Rumored Juan Soto trade destinations bode well for Dodgers signing him in free agency

San Diego Padres v Chicago White Sox
San Diego Padres v Chicago White Sox / Quinn Harris/GettyImages

Given the San Diego Padres' litany of issues, especially on the financial end, after a terrible 2023 campaign, one might bet a massive contract extension offer to Juan Soto isn't on the way and that a trade is more likely. No, he won't be traded to the Los Angeles Dodgers.

But! Based on the latest buzz, perhaps LA will be in a good position to sign him next offseason when he becomes a free agent? Soto has one year of arbitration eligibility left and he's expected to make ~$30 million, which is part of the reason the Padres might be seeking a trade if they don't feel the 2024 roster is primed to shape into a contender.

As another Boras client, his free agency could be an obstacle for the Dodgers, who famously don't do long-term megadeals anymore, especially with players repped by the super agent. But at some point, they're going to have to do it, and there's no better candidate than Soto. He'll be 26 years old when he hits the open market and is surely worth a deal in excess of 10 years because of how many prime seasons any team would get from the generational star.

Boras clients are almost always slated to hit free agency before signing any sort of an extension, so the Dodgers have that in their favor. Then again, we won't rule out some team blowing Soto away with an offer he can't refuse, especially if he can avoid the pressure of a contract year.

Not to worry, though! Because former GM Jim Bowden's top five Soto trade destinations (in the event the Padres bend) are far from threats to commit $350+ million to the slugger upon his arrival.

Rumored Juan Soto trade destinations bode well for Dodgers signing him in free agency

Bowden's rankings:

  1. New York Yankees
  2. Boston Red Sox
  3. Seattle Mariners
  4. San Francisco Giants
  5. Cleveland Guardians

The Yankees have three $300 million contracts on the books and just sunk another potentially wasteful $162 million in Carlos Rodón. DJ LeMahieu has another $45 million left on his deal. Anthony Rizzo has another $23 million. New York's general lack of aggression on the trade market and in free agency is a positive two-fold development here for the Dodgers. The Yankees probably won't trade for him, and if they do, they probably won't overextend themselves again with another $300 million investment.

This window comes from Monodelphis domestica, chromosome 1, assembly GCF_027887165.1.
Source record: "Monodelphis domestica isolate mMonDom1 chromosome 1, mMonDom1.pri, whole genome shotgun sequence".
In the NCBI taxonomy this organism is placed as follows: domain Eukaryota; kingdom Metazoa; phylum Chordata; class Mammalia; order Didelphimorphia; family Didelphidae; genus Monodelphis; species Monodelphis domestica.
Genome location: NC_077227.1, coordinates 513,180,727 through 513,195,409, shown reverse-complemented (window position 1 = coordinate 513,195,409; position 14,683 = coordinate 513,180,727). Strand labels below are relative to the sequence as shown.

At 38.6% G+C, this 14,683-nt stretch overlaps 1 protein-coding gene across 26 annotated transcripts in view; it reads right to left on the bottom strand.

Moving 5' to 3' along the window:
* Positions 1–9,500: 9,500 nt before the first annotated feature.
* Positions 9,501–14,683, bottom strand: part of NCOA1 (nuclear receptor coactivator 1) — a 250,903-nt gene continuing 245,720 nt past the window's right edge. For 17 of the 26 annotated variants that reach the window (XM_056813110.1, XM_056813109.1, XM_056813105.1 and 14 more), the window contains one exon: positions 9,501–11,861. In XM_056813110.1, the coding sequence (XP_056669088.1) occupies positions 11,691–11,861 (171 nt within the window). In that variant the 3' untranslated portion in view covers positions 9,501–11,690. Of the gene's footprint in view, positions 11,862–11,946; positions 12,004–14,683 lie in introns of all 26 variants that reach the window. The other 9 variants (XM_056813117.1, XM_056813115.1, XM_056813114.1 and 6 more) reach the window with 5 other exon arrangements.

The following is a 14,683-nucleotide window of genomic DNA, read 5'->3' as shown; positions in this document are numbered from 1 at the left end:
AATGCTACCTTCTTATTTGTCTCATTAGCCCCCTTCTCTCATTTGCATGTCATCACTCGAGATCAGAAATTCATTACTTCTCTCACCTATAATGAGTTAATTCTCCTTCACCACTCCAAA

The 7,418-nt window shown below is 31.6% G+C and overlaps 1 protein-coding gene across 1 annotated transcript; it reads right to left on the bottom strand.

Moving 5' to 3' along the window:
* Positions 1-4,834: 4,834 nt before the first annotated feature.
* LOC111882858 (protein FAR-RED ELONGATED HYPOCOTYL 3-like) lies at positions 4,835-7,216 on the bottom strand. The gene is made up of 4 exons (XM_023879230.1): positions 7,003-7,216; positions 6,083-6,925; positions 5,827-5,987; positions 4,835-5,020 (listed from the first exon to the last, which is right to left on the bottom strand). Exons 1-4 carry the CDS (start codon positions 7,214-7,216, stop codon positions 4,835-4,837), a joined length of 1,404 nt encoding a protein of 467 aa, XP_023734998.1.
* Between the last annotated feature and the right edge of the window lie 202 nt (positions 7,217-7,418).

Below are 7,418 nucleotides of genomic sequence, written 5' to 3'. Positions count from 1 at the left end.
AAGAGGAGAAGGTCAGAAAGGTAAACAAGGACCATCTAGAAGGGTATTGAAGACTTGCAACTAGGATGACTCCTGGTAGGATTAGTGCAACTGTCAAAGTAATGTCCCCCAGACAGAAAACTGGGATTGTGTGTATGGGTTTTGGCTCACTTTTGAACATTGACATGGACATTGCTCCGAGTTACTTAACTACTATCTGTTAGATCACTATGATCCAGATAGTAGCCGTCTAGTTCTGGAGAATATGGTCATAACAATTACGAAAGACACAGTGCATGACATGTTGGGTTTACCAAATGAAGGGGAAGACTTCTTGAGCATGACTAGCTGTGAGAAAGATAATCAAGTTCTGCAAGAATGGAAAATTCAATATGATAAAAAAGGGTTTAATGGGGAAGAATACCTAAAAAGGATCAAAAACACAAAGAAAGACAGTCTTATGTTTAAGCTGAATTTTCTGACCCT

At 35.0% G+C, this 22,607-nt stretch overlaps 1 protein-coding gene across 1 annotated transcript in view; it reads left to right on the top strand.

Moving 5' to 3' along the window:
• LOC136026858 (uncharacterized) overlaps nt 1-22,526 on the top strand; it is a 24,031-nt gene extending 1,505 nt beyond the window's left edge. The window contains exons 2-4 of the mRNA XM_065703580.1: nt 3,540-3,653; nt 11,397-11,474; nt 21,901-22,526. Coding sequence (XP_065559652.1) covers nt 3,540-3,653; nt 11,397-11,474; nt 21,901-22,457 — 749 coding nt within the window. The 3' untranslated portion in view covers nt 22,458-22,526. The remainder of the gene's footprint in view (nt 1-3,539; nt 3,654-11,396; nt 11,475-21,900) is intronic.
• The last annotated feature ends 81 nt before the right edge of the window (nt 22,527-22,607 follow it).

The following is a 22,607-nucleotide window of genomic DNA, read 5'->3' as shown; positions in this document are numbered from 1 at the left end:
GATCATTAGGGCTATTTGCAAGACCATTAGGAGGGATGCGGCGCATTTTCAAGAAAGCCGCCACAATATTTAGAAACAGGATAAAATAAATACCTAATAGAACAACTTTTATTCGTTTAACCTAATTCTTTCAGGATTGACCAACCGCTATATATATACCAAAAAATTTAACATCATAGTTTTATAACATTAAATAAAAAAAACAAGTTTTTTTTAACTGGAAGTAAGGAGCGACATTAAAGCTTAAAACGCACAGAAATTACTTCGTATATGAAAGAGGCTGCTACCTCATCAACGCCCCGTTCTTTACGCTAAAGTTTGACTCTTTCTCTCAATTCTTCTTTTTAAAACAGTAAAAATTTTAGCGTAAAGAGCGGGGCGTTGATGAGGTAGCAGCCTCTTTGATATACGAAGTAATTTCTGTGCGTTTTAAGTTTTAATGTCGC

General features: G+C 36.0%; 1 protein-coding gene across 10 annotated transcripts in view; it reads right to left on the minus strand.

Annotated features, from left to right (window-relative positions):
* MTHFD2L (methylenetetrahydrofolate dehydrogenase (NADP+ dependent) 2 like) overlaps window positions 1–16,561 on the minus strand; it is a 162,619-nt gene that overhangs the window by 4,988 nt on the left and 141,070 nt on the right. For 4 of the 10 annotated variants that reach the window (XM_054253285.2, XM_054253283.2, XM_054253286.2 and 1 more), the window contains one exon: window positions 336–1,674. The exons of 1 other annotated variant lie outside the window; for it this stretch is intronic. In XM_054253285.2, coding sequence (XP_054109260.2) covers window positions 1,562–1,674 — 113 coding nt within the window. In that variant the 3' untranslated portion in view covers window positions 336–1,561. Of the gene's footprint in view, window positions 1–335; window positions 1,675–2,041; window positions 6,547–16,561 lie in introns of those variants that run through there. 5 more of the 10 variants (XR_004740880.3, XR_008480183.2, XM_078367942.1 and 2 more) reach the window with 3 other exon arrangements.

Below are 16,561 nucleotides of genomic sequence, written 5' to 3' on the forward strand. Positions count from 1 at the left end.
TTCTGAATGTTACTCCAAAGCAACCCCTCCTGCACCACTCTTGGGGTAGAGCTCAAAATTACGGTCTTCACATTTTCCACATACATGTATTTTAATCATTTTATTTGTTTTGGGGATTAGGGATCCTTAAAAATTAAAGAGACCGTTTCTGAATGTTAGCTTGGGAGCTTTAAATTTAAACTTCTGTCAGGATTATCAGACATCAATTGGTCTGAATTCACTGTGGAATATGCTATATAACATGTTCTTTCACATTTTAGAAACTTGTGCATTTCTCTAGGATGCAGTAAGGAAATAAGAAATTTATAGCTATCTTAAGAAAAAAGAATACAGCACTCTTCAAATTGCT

The Red Sox? Haha. Really? They traded Mookie Betts to avoid paying him. It was like pulling teeth for them to give Rafael Devers an extension. They constantly lowball their own homegrown players. So what tells us Soto is a good bet to land there beyond 2024? Almost as funny as them being a "threat" to sign Shohei Ohtani.

The Mariners actually might represent a considerable threat here because of the escalating arms race in the AL West. They definitely have the assets and potentially the financial flexibility to make a Soto trade/extension happen, but they just might not be an attractive enough destination for Soto.

The Giants? Not only does their farm system stink, but why would the Padres trade Soto in the division unless they were confident they could steal top talent from San Francisco while watching them fail to contend for a playoff spot in 2024? At the very least, the Dodgers don't have to worry about an extension there because Farhan Zaidi attented Andrew Friedman's School of Financial Caution.

And lastly, the Guardians, who always have talent but possess a middling farm system rank (No. 15 per MLB Pipeline, but better than every team on this list except the Giants at No. 14), absolutely do not have the financial resources to keep Soto beyond 2024. Jose Ramirez's $141 million contract represents the largest in franchise history, and they would have to go $200 million more to even get Soto to listen.

Whether the Dodgers sign Shohei Ohtani or not, Soto should still be in their plans come next year. The team's championship window of yesteryear has closed, and now they have to get back to the mountaintop with a new assortment of players and leaders. Spending big this time around to ensure there aren't massive roster holes or a lack of postseason DNA might be the final boss for Friedman, because nothing else has really worked.